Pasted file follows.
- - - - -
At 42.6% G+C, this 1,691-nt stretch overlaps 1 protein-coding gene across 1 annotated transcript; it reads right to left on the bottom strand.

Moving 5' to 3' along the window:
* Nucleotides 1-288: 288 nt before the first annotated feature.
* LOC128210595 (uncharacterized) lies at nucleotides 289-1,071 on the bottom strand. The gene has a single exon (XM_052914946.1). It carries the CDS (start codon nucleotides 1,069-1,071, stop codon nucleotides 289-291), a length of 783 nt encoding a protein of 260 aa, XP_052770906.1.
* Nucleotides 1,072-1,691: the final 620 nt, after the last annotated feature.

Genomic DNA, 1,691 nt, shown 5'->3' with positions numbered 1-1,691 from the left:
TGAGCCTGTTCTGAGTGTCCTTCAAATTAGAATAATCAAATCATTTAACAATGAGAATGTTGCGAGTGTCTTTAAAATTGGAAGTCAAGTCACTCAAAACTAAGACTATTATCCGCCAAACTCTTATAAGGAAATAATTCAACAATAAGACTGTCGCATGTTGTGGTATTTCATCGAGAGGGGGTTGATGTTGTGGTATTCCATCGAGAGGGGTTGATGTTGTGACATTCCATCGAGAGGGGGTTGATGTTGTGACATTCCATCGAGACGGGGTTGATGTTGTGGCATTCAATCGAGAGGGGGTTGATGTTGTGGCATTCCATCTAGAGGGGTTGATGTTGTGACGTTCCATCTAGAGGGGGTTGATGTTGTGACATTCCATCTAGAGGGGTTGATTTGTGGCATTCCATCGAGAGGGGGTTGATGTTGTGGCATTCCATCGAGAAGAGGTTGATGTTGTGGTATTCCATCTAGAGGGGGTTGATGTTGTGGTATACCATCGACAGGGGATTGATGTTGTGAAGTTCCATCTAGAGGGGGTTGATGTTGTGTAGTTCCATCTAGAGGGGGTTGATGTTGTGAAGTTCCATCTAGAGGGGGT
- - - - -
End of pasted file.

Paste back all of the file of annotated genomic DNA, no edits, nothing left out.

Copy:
At 42.6% G+C, this 1,691-nt stretch overlaps 1 protein-coding gene across 1 annotated transcript; it reads right to left on the bottom strand.

Moving 5' to 3' along the window:
* Nucleotides 1-288: 288 nt before the first annotated feature.
* LOC128210595 (uncharacterized) lies at nucleotides 289-1,071 on the bottom strand. The gene has a single exon (XM_052914946.1). It carries the CDS (start codon nucleotides 1,069-1,071, stop codon nucleotides 289-291), a length of 783 nt encoding a protein of 260 aa, XP_052770906.1.
* Nucleotides 1,072-1,691: the final 620 nt, after the last annotated feature.

Genomic DNA, 1,691 nt, shown 5'->3' with positions numbered 1-1,691 from the left:
TGAGCCTGTTCTGAGTGTCCTTCAAATTAGAATAATCAAATCATTTAACAATGAGAATGTTGCGAGTGTCTTTAAAATTGGAAGTCAAGTCACTCAAAACTAAGACTATTATCCGCCAAACTCTTATAAGGAAATAATTCAACAATAAGACTGTCGCATGTTGTGGTATTTCATCGAGAGGGGGTTGATGTTGTGGTATTCCATCGAGAGGGGTTGATGTTGTGACATTCCATCGAGAGGGGGTTGATGTTGTGACATTCCATCGAGACGGGGTTGATGTTGTGGCATTCAATCGAGAGGGGGTTGATGTTGTGGCATTCCATCTAGAGGGGTTGATGTTGTGACGTTCCATCTAGAGGGGGTTGATGTTGTGACATTCCATCTAGAGGGGTTGATTTGTGGCATTCCATCGAGAGGGGGTTGATGTTGTGGCATTCCATCGAGAAGAGGTTGATGTTGTGGTATTCCATCTAGAGGGGGTTGATGTTGTGGTATACCATCGACAGGGGATTGATGTTGTGAAGTTCCATCTAGAGGGGGTTGATGTTGTGTAGTTCCATCTAGAGGGGGTTGATGTTGTGAAGTTCCATCTAGAGGGGGT